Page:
The Deadline for EMV Credit Cards Has Arrived: What Does It Mean?
Today marks the official deadline when chip-enabled credit cards are to become the industry standard. Yet, according to a new survey from ACI Worldwide, 59% of consumers have not received their new, chip-enabled credit cards and 67% of credit card users have yet to receive information about the new chip based credit cards. Almost as concerning is that only a third (32%) of those who have received their EMV cards are aware that the US is moving to EMV, with the majority not knowing the real reason they received a new card.
What is EMV?
While there is a lot of different terminology in use for chip-based cards (eg. Chip Card, EMV card, Smart Chip, etc.), they all basically are referring to the same technology. EMV stands for Europay, MasterCard and Visa, who maintain the chip technology standards.
EMV has two primary benefits for consumers: 1) It should make your international travel easier, as many merchants, especially in Europe, will not accept credit cards that do not use a chip and 2) it makes your credit card information more secure, as they are designed with an additional layer of fraud protection that transforms cardmember information into a unique code when used at a chip-enabled terminal, making it much more difficult to duplicate or copy.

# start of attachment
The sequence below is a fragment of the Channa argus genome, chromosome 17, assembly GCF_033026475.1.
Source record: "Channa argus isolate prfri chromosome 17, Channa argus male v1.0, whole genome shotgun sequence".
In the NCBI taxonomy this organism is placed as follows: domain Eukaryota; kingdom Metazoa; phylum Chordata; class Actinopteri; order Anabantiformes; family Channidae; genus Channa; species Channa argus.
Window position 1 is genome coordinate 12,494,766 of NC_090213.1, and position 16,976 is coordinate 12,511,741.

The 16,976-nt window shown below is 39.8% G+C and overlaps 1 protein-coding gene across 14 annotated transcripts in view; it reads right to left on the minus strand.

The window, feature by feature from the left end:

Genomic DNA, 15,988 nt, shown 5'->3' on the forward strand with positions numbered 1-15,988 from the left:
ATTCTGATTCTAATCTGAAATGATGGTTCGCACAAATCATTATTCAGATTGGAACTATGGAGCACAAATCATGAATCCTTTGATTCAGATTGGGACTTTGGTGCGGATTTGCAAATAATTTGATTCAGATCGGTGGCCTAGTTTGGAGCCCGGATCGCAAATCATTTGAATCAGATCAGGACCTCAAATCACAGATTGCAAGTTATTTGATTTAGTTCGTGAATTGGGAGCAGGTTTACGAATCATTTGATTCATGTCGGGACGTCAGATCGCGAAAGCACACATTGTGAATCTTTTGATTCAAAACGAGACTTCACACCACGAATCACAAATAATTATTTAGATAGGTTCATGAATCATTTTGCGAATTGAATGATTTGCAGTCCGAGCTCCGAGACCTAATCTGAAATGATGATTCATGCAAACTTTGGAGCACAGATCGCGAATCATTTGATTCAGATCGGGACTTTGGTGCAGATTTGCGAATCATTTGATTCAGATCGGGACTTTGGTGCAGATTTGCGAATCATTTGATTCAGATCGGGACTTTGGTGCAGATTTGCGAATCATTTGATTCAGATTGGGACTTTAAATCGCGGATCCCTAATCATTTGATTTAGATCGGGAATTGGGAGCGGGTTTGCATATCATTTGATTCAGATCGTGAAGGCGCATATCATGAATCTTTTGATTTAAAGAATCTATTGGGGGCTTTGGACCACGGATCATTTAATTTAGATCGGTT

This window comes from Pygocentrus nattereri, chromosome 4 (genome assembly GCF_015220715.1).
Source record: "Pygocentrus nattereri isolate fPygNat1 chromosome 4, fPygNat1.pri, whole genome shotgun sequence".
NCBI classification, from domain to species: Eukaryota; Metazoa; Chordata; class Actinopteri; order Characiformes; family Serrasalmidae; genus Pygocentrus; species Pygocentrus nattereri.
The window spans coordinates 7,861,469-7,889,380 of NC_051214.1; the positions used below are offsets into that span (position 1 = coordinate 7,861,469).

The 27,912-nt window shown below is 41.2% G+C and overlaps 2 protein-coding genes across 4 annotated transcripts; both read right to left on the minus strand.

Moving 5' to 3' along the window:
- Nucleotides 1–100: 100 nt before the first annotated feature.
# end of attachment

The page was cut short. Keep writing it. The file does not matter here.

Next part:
What does this mean for consumers?
The good news is that, practically speaking, the move to EMV from traditional magnetic-strip card technology does not change a lot from the consumer’s point of view. If you haven’t received a new chip-enabled EMV card yet, your old magnetic strip cards will still work properly. The shift to EMV cards also will not affect your legal rights that protect you from credit card and debit card fraud–those protections remain in place, as before.
What will change slightly is how you interact with the payment terminal. Instead of swiping your card, you’ll insert your card into a slot at the front of the payment terminal. (If you try to swipe on a terminal that supports a card with the chip, you’ll get an error message prompting you to insert the card into the machine instead.) It may also take a bit longer to process your transaction under the new system, as terminals take slightly longer to read a chip card than a magnetic stripe, so make sure to wait for the terminal’s instructions before removing your card. Then, you’ll still need to sign for your purchase.
What does this mean for merchants?
The biggest change comes for merchants, who are may now be responsible for covering the cost of fraud that occurs if they don’t have a new chip reader installed. Effective today, merchants will assume liability for any fraudulent transactions that occur because they are using a less secure technology. For instance, if a customer uses a chip card, but the merchant runs a transaction under the old system with a swipe and signature, the merchant will be responsible for any costs arising from fraud. Previously, the issuing bank was always responsible for absorbing those losses.
For more information on EMV, see GoChipCard.com.